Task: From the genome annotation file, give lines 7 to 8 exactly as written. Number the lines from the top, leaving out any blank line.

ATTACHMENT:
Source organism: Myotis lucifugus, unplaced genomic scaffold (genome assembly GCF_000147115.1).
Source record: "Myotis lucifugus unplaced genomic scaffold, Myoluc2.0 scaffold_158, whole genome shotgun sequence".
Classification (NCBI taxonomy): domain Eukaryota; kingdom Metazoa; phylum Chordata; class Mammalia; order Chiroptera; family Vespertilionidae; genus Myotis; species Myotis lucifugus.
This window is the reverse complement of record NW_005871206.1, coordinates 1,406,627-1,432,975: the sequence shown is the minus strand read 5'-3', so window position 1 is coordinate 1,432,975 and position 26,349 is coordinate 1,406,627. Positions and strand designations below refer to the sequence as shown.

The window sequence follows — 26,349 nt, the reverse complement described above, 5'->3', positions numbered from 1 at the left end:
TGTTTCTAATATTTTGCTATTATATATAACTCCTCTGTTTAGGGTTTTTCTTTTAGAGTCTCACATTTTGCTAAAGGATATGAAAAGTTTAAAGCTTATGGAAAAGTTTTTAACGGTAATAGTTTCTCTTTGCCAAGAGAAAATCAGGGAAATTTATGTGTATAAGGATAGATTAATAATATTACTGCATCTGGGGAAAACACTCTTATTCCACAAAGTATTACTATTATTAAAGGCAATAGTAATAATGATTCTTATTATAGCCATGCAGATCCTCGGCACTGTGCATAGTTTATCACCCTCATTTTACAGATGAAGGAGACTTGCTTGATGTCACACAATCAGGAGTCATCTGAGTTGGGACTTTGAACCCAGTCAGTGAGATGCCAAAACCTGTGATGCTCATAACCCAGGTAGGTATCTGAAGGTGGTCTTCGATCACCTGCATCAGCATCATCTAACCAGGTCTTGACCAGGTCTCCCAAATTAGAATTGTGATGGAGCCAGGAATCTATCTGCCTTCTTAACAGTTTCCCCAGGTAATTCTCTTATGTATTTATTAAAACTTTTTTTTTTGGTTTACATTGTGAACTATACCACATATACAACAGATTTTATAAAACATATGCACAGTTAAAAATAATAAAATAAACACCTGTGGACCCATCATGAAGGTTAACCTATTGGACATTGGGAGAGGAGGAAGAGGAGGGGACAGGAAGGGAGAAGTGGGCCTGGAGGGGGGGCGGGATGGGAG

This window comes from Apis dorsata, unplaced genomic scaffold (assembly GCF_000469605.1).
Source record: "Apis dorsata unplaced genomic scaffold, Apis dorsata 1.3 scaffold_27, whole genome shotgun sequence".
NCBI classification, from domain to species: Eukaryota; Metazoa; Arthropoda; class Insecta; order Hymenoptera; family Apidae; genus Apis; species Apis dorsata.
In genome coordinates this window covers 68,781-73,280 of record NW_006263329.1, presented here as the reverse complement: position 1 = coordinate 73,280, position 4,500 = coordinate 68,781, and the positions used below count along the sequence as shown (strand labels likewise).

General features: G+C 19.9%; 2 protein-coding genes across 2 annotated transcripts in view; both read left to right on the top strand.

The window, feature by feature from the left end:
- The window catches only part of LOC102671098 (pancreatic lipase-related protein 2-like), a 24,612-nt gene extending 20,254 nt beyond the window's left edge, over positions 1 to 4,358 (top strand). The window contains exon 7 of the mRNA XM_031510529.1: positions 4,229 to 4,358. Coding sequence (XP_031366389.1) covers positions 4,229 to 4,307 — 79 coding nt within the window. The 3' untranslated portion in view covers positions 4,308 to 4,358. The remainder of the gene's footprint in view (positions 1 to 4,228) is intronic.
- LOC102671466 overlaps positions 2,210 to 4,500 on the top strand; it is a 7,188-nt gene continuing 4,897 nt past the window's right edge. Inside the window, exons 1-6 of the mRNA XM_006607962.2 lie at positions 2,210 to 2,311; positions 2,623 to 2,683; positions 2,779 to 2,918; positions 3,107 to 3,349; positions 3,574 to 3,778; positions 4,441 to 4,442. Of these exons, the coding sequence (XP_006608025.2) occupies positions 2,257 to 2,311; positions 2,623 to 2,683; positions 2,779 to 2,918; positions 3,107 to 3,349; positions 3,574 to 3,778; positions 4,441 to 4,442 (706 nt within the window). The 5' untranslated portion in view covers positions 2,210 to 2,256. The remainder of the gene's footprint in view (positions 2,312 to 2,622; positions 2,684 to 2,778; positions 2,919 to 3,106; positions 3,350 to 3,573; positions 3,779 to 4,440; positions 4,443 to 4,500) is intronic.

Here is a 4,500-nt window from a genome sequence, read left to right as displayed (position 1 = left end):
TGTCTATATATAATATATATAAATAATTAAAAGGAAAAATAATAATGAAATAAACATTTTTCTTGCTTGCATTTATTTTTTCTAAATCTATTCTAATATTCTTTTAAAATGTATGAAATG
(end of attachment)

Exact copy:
This window comes from Apis dorsata, unplaced genomic scaffold (assembly GCF_000469605.1).
Source record: "Apis dorsata unplaced genomic scaffold, Apis dorsata 1.3 scaffold_27, whole genome shotgun sequence".